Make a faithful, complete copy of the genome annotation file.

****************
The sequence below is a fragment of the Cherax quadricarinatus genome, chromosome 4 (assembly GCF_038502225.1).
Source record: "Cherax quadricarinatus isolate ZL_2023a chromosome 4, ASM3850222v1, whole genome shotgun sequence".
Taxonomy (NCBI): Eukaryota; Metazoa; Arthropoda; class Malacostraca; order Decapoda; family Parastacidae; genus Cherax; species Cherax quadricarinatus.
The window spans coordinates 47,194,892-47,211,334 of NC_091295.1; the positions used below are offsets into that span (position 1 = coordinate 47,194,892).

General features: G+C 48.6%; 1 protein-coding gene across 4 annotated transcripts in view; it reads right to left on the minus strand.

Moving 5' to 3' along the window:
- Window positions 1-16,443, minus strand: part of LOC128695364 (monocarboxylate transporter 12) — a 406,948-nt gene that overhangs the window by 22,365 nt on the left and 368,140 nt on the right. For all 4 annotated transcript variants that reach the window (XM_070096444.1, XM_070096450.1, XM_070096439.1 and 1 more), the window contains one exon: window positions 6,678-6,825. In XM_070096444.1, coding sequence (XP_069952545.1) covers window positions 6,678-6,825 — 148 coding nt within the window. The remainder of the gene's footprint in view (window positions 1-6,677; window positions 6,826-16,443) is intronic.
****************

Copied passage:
The sequence below is a fragment of the Cherax quadricarinatus genome, chromosome 4 (assembly GCF_038502225.1).
Source record: "Cherax quadricarinatus isolate ZL_2023a chromosome 4, ASM3850222v1, whole genome shotgun sequence".
Taxonomy (NCBI): Eukaryota; Metazoa; Arthropoda; class Malacostraca; order Decapoda; family Parastacidae; genus Cherax; species Cherax quadricarinatus.
The window spans coordinates 47,194,892-47,211,334 of NC_091295.1; the positions used below are offsets into that span (position 1 = coordinate 47,194,892).

General features: G+C 48.6%; 1 protein-coding gene across 4 annotated transcripts in view; it reads right to left on the minus strand.

Moving 5' to 3' along the window:
- Window positions 1-16,443, minus strand: part of LOC128695364 (monocarboxylate transporter 12) — a 406,948-nt gene that overhangs the window by 22,365 nt on the left and 368,140 nt on the right. For all 4 annotated transcript variants that reach the window (XM_070096444.1, XM_070096450.1, XM_070096439.1 and 1 more), the window contains one exon: window positions 6,678-6,825. In XM_070096444.1, coding sequence (XP_069952545.1) covers window positions 6,678-6,825 — 148 coding nt within the window. The remainder of the gene's footprint in view (window positions 1-6,677; window positions 6,826-16,443) is intronic.